Leprosy - Crime and Punishment

Author: Esther Ehrman, Nisan 5768/ April 2008

Leprosy - Crime and Punishment (Metzora Lev.13)

The English word 'leprosy' is usually the translation in the Bible of the Hebrew tzoraat, which actually means 'smiting', a plague that designates a number of skin diseases. When Moses is given instructions of how to persuade Pharaoh and his court that he is being sent by G-d, he is told that one of the signs he is to give is to put his hand to his chest, show that it is 'leprous', repeat the gesture and show that is back to normal (Ex.4, 6-7). When Miriam and Aaron speak slightingly about Moses, Miriam is punished by G-d, smitten with leprosy and excluded from the comp for seven days, 'And the Lord said unto Moses, if her father had but spit in her face, should she not be ashamed seven days? Let her be shut out from the camp seven days, and after that, let her be received back in again' (Num.12, 14). Moses reminds the Children of Israel of the event (Deut.24), 'Take heed of the plague of leprosy, that you observe diligently and do according to all that the priests the Levites shall teach you, as I commanded them, so shall you observe to do. Remember what the Lord your G-d did to Miriam.'. The context that Moses gives here is a set of moral commandments, not to kidnap an Israelite, not to oppress a servant, not to keep a poor man's pledge overnight, although the teachings of the Levites would seem to refer to laws of purification and sacrifices.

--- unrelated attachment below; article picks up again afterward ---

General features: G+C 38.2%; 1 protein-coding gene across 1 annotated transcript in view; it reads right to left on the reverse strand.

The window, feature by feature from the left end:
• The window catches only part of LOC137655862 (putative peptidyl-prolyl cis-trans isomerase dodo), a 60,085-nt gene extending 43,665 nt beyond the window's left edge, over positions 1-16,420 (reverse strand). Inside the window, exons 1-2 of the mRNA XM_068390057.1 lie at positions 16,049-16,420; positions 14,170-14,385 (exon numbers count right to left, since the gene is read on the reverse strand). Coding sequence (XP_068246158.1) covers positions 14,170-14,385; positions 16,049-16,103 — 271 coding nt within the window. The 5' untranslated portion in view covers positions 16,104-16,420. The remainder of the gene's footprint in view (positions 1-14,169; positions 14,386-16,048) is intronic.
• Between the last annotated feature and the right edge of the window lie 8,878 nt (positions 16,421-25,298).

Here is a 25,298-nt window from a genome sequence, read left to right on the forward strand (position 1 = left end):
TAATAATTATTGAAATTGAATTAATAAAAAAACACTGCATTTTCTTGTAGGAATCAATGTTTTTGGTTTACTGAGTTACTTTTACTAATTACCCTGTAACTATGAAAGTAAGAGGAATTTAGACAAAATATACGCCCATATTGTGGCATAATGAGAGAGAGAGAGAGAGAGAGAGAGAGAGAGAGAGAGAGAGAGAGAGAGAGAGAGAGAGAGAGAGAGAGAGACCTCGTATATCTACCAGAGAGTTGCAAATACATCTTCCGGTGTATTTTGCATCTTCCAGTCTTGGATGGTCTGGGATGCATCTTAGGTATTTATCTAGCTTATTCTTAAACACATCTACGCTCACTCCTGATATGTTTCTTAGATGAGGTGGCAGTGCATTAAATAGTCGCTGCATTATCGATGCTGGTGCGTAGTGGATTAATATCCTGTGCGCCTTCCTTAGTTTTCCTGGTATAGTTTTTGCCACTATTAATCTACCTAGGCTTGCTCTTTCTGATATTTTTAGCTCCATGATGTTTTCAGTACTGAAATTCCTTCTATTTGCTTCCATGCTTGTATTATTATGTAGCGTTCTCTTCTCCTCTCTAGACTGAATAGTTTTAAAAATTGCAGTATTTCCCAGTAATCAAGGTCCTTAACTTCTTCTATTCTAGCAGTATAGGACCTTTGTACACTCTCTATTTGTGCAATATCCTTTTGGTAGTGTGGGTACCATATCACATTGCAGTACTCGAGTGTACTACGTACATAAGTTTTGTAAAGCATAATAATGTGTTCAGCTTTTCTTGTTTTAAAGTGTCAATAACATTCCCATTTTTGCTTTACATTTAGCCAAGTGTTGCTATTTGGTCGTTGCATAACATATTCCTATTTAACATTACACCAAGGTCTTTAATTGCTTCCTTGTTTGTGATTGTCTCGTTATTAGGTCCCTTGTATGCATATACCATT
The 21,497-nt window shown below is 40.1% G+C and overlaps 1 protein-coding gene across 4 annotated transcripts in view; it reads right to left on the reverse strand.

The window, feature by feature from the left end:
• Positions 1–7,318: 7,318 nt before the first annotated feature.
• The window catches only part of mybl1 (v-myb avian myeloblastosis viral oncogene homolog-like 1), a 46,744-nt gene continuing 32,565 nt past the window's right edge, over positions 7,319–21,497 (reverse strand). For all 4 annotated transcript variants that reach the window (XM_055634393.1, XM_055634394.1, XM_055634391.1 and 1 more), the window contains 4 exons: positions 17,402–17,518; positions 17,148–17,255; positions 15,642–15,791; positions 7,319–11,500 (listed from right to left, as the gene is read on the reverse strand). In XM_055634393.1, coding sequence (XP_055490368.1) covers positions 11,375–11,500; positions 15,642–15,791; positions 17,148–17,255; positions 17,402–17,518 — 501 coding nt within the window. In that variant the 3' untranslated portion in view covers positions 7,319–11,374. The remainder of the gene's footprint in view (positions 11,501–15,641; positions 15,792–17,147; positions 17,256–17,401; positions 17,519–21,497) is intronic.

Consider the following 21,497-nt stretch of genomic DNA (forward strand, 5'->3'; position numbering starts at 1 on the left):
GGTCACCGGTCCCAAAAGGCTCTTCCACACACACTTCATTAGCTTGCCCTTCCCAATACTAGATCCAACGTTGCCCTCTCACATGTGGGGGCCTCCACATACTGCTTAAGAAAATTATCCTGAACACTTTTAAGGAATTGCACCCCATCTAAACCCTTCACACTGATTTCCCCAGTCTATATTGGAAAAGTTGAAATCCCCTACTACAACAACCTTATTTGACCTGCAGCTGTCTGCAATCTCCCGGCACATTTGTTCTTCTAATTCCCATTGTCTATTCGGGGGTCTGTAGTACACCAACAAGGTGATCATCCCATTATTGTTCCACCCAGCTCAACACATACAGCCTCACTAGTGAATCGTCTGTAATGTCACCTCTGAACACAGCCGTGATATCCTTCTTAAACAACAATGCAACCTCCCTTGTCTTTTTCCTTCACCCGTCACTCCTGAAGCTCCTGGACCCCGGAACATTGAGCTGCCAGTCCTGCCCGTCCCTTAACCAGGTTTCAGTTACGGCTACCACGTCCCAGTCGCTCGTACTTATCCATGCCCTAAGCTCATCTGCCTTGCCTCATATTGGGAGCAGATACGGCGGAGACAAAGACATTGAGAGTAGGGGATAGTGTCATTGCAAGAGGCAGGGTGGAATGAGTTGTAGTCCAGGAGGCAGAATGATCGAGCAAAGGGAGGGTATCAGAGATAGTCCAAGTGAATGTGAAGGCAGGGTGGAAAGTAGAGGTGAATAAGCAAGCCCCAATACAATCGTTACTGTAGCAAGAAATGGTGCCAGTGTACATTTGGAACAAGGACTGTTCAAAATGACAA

In the weekly portions of the Torah, Tazria and Metzora (Lev.chs 12 - 15), the plague of tzoraat is treated as a fact of life, a disease that makes a person unclean, unfit to remain in the community. It is checked by the Cohen and, once the person has recovered and has been declared clean, the sacrifices that are brought are, first, two birds, tzipporim, alive and clean, with cedar wood, scarlet and hyssop (Lev.14, 4).One of the birds is killed and the Cohen then dips the live bird in the blood, takes the cedar wood, scarlet and hyssop, dips them too and sprinkles the blood seven times on the cured person. 'And the priest shall make an atonement for him before the Lord' (Lev.14, 18) On the eighth day, part of the ceremony whereby the cured person is enabled to re enter the community requires that two male lambs, a sin offering (chataat) and a trespass offering (asham) be brought and the Cohen then sprinkles some of the blood of the asham on the right ear, the right thumb and the big toe of the right foot of the cured person. 'And the priest shall make an atonement for him and he shall be clean' (v. 20). Because 'sin' and 'trespass' offerings are brought and 'atonement', kpper ha cohen alav, is effected, we assume that there has been some wrongdoing. But the wrongdoing is apparently simply being unclean - as are the women after childbirth or males with an issue, both discussed in the same weekly portions of the Torah.